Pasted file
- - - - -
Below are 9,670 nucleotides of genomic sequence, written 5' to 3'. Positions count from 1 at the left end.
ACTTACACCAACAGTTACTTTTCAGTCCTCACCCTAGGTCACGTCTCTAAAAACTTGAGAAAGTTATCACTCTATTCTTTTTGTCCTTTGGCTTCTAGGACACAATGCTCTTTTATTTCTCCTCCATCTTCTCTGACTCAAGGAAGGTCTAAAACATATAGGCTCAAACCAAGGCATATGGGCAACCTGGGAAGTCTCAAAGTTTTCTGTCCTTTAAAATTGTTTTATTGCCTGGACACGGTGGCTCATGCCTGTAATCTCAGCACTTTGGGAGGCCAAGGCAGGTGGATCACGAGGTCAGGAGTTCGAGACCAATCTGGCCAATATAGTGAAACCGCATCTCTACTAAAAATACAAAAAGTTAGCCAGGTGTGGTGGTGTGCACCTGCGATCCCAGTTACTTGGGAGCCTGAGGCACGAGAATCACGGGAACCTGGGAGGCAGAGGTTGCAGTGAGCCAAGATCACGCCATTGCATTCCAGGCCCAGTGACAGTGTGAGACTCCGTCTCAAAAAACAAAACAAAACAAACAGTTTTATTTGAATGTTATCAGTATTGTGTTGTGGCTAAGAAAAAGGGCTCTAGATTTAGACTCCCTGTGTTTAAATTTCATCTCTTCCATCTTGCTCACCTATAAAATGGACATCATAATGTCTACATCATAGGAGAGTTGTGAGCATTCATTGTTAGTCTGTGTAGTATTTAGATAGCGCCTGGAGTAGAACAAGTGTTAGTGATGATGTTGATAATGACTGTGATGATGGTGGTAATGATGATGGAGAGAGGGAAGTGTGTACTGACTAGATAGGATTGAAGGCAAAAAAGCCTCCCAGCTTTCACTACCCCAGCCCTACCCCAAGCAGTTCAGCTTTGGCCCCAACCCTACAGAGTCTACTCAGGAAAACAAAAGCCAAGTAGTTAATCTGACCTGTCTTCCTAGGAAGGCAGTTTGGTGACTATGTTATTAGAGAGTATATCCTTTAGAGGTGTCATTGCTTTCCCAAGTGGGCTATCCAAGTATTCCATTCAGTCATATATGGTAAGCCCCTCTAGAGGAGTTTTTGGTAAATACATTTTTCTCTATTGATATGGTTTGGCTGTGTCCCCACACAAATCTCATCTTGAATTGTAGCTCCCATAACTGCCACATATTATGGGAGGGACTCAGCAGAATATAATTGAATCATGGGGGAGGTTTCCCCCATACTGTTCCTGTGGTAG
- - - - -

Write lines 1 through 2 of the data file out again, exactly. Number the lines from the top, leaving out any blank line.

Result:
Below are 9,670 nucleotides of genomic sequence, written 5' to 3'. Positions count from 1 at the left end.
ACTTACACCAACAGTTACTTTTCAGTCCTCACCCTAGGTCACGTCTCTAAAAACTTGAGAAAGTTATCACTCTATTCTTTTTGTCCTTTGGCTTCTAGGACACAATGCTCTTTTATTTCTCCTCCATCTTCTCTGACTCAAGGAAGGTCTAAAACATATAGGCTCAAACCAAGGCATATGGGCAACCTGGGAAGTCTCAAAGTTTTCTGTCCTTTAAAATTGTTTTATTGCCTGGACACGGTGGCTCATGCCTGTAATCTCAGCACTTTGGGAGGCCAAGGCAGGTGGATCACGAGGTCAGGAGTTCGAGACCAATCTGGCCAATATAGTGAAACCGCATCTCTACTAAAAATACAAAAAGTTAGCCAGGTGTGGTGGTGTGCACCTGCGATCCCAGTTACTTGGGAGCCTGAGGCACGAGAATCACGGGAACCTGGGAGGCAGAGGTTGCAGTGAGCCAAGATCACGCCATTGCATTCCAGGCCCAGTGACAGTGTGAGACTCCGTCTCAAAAAACAAAACAAAACAAACAGTTTTATTTGAATGTTATCAGTATTGTGTTGTGGCTAAGAAAAAGGGCTCTAGATTTAGACTCCCTGTGTTTAAATTTCATCTCTTCCATCTTGCTCACCTATAAAATGGACATCATAATGTCTACATCATAGGAGAGTTGTGAGCATTCATTGTTAGTCTGTGTAGTATTTAGATAGCGCCTGGAGTAGAACAAGTGTTAGTGATGATGTTGATAATGACTGTGATGATGGTGGTAATGATGATGGAGAGAGGGAAGTGTGTACTGACTAGATAGGATTGAAGGCAAAAAAGCCTCCCAGCTTTCACTACCCCAGCCCTACCCCAAGCAGTTCAGCTTTGGCCCCAACCCTACAGAGTCTACTCAGGAAAACAAAAGCCAAGTAGTTAATCTGACCTGTCTTCCTAGGAAGGCAGTTTGGTGACTATGTTATTAGAGAGTATATCCTTTAGAGGTGTCATTGCTTTCCCAAGTGGGCTATCCAAGTATTCCATTCAGTCATATATGGTAAGCCCCTCTAGAGGAGTTTTTGGTAAATACATTTTTCTCTATTGATATGGTTTGGCTGTGTCCCCACACAAATCTCATCTTGAATTGTAGCTCCCATAACTGCCACATATTATGGGAGGGACTCAGCAGAATATAATTGAATCATGGGGGAGGTTTCCCCCATACTGTTCCTGTGGTAG